Story Hoarding

I’ve been ill for the past week, and while that hasn’t stopped me from getting a couple hundred pages into The Dark Tower or from getting sucked into Breath of the Wild, my motivation to write has been a little shot. The sickness was so bad at one point it even stopped me from enjoying said anticipated video game. That being the case, this week’s post is more on the light side. I just wanted to make sure I wrote something. This is a bit of a continuation of a line of thought I had in a post I wrote months ago called “What We Get To,” although more lighthearted.

Do you ever feel like you’re just hoarding stories? I’ve had compulsions to buy books before, which I’ve reigned in over the years. While recently I’ve managed to amass a collection of five new canon Star Wars books yet only read one, I’ve generally gotten good about reading books soon after I buy them. This problem extends to movies, comic books, and video games as well, of course, which is why I use the umbrella “story” hoarding. I buy them and shelve them, or set them aside on a Netflix list, never actually getting to them.

The ridiculous thing I’ve noticed — this is especially the case with books for me — is the hesitation to start at all. I really wonder if anyone else has this tendency, or if it’s just me (not sure how I’d feel about that). At first, I thought I was just savouring things, but I realized there’s something more to it. Picking apart my logic I realized I was sitting on these books like a literate Smaug, figuratively reveling in my hoard of printed works but not actually reading any of them. If I don’t read the hardcover of The Hitch Hiker’s Guide to the Galaxy: A Trilogy in Five Parts that I’ve owned since I was 19 I still get to later.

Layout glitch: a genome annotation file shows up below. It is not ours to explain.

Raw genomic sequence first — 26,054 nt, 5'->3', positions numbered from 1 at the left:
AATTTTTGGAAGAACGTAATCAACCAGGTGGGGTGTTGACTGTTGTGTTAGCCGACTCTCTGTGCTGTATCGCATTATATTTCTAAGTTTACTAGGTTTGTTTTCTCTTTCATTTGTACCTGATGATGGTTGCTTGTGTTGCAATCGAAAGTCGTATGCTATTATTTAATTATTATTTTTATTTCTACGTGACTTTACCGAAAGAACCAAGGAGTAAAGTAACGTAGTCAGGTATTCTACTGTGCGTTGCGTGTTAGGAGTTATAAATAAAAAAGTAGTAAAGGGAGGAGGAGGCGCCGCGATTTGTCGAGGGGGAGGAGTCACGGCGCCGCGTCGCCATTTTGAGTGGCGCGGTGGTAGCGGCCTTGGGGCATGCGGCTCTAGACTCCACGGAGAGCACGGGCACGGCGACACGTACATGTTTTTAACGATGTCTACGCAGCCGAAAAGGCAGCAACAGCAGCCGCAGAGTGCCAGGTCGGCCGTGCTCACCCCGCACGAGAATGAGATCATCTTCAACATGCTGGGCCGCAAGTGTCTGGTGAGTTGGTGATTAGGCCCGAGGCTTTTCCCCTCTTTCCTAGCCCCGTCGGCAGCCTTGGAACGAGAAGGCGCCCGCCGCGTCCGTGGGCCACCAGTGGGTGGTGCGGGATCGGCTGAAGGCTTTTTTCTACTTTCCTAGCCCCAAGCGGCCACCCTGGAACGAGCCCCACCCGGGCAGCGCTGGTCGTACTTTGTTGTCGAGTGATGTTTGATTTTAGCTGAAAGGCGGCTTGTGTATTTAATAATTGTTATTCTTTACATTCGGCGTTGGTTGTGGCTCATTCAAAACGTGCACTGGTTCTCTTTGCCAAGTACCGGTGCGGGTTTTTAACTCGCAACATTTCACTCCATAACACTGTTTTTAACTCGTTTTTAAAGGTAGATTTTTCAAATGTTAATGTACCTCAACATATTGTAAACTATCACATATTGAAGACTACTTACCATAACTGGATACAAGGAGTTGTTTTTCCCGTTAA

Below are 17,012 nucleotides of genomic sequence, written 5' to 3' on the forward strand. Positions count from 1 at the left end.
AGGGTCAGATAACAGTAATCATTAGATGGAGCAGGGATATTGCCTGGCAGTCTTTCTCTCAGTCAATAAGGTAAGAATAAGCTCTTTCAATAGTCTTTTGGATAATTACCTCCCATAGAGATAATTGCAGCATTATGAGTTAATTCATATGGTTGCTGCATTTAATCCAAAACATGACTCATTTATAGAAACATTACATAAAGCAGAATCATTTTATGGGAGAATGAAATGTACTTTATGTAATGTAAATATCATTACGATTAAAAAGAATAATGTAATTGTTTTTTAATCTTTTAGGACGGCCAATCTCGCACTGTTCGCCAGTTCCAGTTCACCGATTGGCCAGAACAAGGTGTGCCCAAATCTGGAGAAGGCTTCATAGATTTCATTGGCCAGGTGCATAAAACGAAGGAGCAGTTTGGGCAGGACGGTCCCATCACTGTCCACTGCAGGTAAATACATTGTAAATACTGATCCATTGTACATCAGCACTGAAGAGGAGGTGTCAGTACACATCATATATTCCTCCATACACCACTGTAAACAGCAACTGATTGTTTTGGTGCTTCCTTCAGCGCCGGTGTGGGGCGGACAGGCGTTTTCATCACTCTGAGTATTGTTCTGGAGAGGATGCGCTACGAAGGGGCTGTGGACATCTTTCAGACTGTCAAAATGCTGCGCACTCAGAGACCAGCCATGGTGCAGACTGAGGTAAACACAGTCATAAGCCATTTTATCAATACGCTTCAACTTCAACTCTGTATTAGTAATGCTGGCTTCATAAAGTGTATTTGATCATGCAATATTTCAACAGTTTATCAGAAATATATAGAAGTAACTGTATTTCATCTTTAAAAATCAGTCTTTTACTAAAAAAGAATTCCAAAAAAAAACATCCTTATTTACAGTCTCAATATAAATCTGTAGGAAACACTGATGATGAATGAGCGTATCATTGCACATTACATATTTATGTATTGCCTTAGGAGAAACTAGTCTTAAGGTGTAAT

The ridiculousness isn’t the optimism that I’ll get to it eventually, it’s the slightly covetous notion that I don’t want to lose the state of getting to read it eventually. Once I’ve read it, I don’t get to read it for the first time ever again. It’s some sort of weird bibliophilic state of having one’s cake and eating it too. Of course, the book doesn’t disappear after you read it, films can be watched again, games can be replayed, but the sense of discovery certainly does go away. So, I sit upon my hoard of gold and spend nary a piece of it, so it speak. You can’t have it either. It’s my book. You might warp the spine.

I am getting better, like I said. While I owned Wolves of the Calla for many years before I read it last summer, I started the final two Dark Tower books shortly after buying them. I’ve been buying the remaining Hellboy volumes I need to have the whole series and I’m nearly done with reading them. Still, I do sometimes catch myself look at my shelves, and all the unread books and thinking “Look at all these books I get to read…later.”


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